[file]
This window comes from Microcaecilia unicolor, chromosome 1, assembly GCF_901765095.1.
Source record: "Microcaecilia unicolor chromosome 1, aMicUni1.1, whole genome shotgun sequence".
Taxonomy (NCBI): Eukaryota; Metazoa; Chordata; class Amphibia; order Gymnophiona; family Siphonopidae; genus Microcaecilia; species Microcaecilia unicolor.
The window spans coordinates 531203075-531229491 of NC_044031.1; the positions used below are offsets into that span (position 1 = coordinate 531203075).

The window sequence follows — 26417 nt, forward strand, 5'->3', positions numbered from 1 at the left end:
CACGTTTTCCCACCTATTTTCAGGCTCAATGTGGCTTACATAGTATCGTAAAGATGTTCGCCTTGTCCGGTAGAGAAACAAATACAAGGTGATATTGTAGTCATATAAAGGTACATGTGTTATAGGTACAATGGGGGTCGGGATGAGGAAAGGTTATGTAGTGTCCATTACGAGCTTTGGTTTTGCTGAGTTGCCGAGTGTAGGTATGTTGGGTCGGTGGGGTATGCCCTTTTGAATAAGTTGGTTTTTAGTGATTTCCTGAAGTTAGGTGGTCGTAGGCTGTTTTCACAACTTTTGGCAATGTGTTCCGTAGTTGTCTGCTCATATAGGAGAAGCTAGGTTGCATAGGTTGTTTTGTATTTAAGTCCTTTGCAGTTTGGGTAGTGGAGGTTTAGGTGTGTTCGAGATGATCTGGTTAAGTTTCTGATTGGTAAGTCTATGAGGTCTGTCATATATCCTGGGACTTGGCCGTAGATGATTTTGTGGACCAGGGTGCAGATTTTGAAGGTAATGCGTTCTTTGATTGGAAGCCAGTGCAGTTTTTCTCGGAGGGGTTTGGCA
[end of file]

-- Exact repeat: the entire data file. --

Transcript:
This window comes from Microcaecilia unicolor, chromosome 1, assembly GCF_901765095.1.
Source record: "Microcaecilia unicolor chromosome 1, aMicUni1.1, whole genome shotgun sequence".
Taxonomy (NCBI): Eukaryota; Metazoa; Chordata; class Amphibia; order Gymnophiona; family Siphonopidae; genus Microcaecilia; species Microcaecilia unicolor.
The window spans coordinates 531203075-531229491 of NC_044031.1; the positions used below are offsets into that span (position 1 = coordinate 531203075).

The window sequence follows — 26417 nt, forward strand, 5'->3', positions numbered from 1 at the left end:
CACGTTTTCCCACCTATTTTCAGGCTCAATGTGGCTTACATAGTATCGTAAAGATGTTCGCCTTGTCCGGTAGAGAAACAAATACAAGGTGATATTGTAGTCATATAAAGGTACATGTGTTATAGGTACAATGGGGGTCGGGATGAGGAAAGGTTATGTAGTGTCCATTACGAGCTTTGGTTTTGCTGAGTTGCCGAGTGTAGGTATGTTGGGTCGGTGGGGTATGCCCTTTTGAATAAGTTGGTTTTTAGTGATTTCCTGAAGTTAGGTGGTCGTAGGCTGTTTTCACAACTTTTGGCAATGTGTTCCGTAGTTGTCTGCTCATATAGGAGAAGCTAGGTTGCATAGGTTGTTTTGTATTTAAGTCCTTTGCAGTTTGGGTAGTGGAGGTTTAGGTGTGTTCGAGATGATCTGGTTAAGTTTCTGATTGGTAAGTCTATGAGGTCTGTCATATATCCTGGGACTTGGCCGTAGATGATTTTGTGGACCAGGGTGCAGATTTTGAAGGTAATGCGTTCTTTGATTGGAAGCCAGTGCAGTTTTTCTCGGAGGGGTTTGGCA